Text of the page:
World War II Vocab


Note: Words in blue are not tested for students with individual education plans.

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D-Day – the day (June 6, 1944) in World War II on which Allied forces invaded northern France by means of beach landings in Normandy.

draft – mandatory recruitment for military service.

fascism – a political philosophy, movement, or government that places the nation above the individual and that stands for a centralized autocratic government headed by a militaristic dictatorial leader, severe economic and social regimentation, and forcible suppression of opposition.

GI Bill of Rights – A law passed in 1944 that provided educational and other benefits for people who had served in the armed forces in World War II. Benefits are still available to persons honorably discharged from the armed forces.

internment – the state of being confined as a prisoner, especially for political or military reasons.

kamikaze – a Japanese aircraft loaded with explosives and making a deliberate suicidal crash on an enemy target (during WWII).

Lend-Lease Act – the materiel and services supplied by the U.S. to its allies during World War II under an act of Congress passed in 1941: such aid was to be repaid in kind after the war.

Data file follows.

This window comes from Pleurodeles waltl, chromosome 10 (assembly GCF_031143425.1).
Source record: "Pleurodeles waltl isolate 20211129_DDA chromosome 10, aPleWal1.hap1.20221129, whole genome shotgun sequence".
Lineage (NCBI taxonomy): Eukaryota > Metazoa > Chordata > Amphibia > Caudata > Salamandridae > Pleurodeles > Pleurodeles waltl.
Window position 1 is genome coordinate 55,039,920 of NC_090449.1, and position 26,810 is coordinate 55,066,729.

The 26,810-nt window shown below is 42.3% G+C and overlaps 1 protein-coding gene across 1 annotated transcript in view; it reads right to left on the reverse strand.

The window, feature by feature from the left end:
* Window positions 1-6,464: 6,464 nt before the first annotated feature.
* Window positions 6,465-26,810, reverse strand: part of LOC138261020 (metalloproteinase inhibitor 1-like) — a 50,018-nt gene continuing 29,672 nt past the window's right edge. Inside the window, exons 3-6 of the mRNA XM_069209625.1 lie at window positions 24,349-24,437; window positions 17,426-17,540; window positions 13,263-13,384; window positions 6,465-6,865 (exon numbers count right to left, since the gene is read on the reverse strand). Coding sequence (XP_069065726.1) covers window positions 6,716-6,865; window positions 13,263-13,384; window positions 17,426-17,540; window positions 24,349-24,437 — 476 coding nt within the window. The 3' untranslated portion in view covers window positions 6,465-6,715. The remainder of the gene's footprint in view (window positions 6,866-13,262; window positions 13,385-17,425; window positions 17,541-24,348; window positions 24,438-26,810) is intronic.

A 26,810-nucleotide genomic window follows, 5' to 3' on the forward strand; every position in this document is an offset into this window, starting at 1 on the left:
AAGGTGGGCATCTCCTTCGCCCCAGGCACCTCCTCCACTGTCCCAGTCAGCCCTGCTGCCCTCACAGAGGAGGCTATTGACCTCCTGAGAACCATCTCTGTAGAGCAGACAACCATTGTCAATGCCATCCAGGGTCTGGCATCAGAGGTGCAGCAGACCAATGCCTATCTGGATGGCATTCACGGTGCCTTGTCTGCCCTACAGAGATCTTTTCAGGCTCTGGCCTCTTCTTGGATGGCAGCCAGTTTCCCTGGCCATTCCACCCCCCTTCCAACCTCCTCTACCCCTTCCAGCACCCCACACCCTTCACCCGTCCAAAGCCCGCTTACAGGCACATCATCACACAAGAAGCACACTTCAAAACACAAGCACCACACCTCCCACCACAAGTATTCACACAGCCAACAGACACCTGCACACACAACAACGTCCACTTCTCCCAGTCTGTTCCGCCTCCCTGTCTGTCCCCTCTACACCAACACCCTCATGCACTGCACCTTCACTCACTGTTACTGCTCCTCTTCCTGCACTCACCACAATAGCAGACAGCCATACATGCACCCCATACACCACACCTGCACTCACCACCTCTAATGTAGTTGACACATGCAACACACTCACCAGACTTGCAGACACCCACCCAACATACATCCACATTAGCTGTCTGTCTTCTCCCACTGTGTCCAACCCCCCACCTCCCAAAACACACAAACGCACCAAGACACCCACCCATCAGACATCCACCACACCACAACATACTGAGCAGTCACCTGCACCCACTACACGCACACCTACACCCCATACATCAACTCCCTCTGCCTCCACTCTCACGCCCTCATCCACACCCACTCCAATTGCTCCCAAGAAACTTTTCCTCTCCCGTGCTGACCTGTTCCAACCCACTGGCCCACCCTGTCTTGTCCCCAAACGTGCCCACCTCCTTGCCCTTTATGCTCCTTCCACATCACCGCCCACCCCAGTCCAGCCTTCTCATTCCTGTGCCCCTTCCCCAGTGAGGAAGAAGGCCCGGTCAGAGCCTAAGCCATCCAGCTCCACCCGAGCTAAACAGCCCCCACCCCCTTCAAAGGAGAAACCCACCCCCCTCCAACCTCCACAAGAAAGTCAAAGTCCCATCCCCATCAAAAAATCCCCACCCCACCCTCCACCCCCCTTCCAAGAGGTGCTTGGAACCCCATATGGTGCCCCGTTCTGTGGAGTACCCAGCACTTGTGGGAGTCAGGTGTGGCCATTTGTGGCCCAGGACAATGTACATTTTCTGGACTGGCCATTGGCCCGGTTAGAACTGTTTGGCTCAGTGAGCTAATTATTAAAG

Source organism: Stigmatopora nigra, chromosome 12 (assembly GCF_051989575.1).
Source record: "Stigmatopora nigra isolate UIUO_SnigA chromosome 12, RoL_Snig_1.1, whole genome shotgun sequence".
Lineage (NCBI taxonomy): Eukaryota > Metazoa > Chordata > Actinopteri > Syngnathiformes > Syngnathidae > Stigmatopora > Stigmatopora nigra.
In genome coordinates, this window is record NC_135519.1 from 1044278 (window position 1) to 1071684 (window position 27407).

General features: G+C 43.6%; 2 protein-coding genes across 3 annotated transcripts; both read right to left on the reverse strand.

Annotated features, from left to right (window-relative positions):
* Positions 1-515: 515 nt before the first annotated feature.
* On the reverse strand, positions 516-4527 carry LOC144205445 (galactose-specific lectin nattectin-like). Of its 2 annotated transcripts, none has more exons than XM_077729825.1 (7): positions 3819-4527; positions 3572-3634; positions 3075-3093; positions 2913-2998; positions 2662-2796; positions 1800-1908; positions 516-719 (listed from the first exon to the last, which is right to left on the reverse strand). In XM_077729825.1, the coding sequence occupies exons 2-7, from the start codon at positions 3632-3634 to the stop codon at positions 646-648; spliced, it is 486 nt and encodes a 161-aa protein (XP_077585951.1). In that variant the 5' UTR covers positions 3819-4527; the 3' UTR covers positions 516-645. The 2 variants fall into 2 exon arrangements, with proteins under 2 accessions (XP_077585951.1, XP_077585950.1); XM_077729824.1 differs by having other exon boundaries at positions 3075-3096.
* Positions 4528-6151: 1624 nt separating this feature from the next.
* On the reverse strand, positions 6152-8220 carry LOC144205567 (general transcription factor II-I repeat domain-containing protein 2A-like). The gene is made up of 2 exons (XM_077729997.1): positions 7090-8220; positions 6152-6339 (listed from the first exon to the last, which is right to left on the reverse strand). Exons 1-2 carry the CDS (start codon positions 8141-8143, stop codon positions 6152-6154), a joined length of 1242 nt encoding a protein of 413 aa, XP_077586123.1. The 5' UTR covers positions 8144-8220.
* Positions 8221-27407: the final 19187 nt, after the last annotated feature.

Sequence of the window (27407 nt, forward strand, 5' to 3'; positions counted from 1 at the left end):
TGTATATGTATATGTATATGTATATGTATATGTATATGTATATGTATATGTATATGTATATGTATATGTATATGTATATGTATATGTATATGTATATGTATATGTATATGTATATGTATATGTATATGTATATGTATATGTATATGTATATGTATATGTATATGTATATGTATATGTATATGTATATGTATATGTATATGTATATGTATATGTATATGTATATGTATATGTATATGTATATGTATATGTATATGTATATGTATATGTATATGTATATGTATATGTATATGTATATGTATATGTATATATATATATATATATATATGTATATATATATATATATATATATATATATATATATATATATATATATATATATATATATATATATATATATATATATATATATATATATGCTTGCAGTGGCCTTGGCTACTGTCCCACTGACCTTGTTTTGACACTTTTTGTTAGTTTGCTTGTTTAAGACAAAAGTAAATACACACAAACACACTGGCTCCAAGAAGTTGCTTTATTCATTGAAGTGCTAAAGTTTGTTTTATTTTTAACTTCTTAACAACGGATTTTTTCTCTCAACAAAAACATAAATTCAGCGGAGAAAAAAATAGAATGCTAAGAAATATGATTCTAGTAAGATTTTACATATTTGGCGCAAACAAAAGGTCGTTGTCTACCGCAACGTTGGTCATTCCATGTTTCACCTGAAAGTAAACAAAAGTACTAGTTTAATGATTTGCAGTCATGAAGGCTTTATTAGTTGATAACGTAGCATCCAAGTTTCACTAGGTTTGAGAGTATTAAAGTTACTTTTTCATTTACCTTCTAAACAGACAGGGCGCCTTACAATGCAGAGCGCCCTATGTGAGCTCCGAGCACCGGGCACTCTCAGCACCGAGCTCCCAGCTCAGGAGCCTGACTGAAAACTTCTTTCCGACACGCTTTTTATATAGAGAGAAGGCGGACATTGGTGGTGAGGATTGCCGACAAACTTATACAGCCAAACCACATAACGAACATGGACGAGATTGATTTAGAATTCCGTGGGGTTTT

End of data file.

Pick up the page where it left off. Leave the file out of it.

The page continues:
logistics – the detailed coordination of a complex operation involving many people, facilities, or supplies; the organization of keeping troops supplied with necessities before, during, and after battle.

Manhattan Project – The code name for the effort to develop atomic bombs for the United States during World War II. The first controlled nuclear reaction took place in Chicago in 1942, and by July 16, 1945, the first atomic bomb was exploded at Alamogordo, New Mexico.

militarism – the belief or desire of a government or people that a country should maintain strong armed forces capability and be prepared to use it aggressively to defend or promote national interests.

pacifism – opposition to war or violence as a means of settling disputes; specifically : refusal to bear arms on moral or religious grounds

rationing – a fixed allowance of provisions or food, especially for soldiers or sailors or for civilians during a shortage or war.

strategy – the art of planning and directing overall military operations and movements in a war or battle.

tactics – the practical methodology of achieving a limited military objective.

totalitarianism – the political concept that the citizen should be completely subject to an absolute state authority; a governmental system where all aspects of social life are determined by the state.

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